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State may call students 'illegals,' but Fulton judge rules otherwise in in-state tuition case

A Fulton County Superior Court judge ruled students put on a path to citizenship by the Obama administration’s Deferred Action for Childhood Arrivals program meet the definition of "lawful presence" and are entitled to pay in-state tuition at Georgia's public colleges.

Those students are forced now under state law to pay out-of-state tuition rates, which are three times higher. The ruling by Judge Gail S. Tusan was celebrated by students hindered by their parents' illegal status even though they themselves grew up in Georgia and were legally able to attend K-12 public schools. Ten DACA recipients sued the Board of Regents for the ability to pay in-state tuition at state colleges.

The AJC"s Jeremy Redmon reported:

A 2008 state law says noncitizens cannot pay the in-state rates unless they are “legally in this state.” And a Board of Regents tuition policy closely tracks that law. Assisted by local immigration attorney Charles Kuck, the plaintiffs in the lawsuit pointed to federal records that say DACA recipients are lawfully present in the U.S.

"Defendants have refused to accept the federally established lawful presence of plaintiffs and many other similarly situated students — students who are Georgia taxpayers, workers, and graduates of Georgia public high schools pursuing an affordable option for higher education,” Tusan wrote in her decision, which was issued Friday. “Such refusal of a faithful performance of their duties is unreasonable and creates a defect of legal justice that has already negatively impacted thousands of Georgia students.”

The ruling does not undo the Georgia policy barring students lacking legal status from attending campuses that didn't admit all academically qualified applicants for the two most recent academic years. The prohibition applies to Georgia Tech, the University of Georgia and Georgia College & State University. The Mexican American Legal Defense and Educational Fund filed a federal lawsuit in September alleging the policy is preempted by federal law and is violating equal protection rights..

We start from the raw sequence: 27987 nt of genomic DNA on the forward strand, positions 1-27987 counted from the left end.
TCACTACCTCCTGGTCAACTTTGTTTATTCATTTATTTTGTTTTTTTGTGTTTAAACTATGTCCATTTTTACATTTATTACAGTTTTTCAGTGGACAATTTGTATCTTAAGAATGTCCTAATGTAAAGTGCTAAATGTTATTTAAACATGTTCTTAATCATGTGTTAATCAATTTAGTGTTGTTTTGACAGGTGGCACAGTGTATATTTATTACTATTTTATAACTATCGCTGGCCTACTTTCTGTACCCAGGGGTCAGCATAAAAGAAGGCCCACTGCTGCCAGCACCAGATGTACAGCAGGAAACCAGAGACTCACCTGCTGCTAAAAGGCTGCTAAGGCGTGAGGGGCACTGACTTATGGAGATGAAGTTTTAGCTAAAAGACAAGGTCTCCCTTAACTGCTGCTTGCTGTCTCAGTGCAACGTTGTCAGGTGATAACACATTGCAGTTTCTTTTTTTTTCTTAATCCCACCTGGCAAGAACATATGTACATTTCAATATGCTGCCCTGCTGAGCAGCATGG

While many commenters on this blog contend students should pay a price for their parents' illegal entry into the United States, others believe these kids and the state benefit when they go to college.

A major source of support has been Freedom University, an Atlanta-based group helping DACA students and undocumented students prepare for and get into college. In a statement on its Facebook page, Freedom University said:

Judge Gail S. Tusan of the Atlanta Judicial Circuit of the Fulton County Superior Court has ruled in favor of DACA students in their lawsuit against the Georgia Board of Regents' In-State Tuition Ban!

The Georgia Board of Regents is "hereby compelled to perform their duty in applying the federal definition of lawful presence as it relates to students who are DACA recipients and to grant them in-state tuition status."

While DACA's future is uncertain in the upcoming administration, this is an important victory in the struggle for equal access to education in Georgia. Congratulations to the courageous undocumented students of the Georgia Undocumented Youth Alliance who were plaintiffs in this case and attorney Charles Kuck who successfully argued the case for in-state tuition!

The court's ruling has dealt a serious blow to the Board of Regents Policy 4.3.4. In addition, Policy 4.1.6., the five-college ban, was partially defeated in November 2016 and is now a three-college ban (UGA, Georgia Tech, and Georgia College and State University).

Freedom is a constant struggle, but with undocumented students leading the way, we will win.

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About the Author

Maureen Downey has written editorials and opinion pieces about local, state and federal education policy since the 1990s.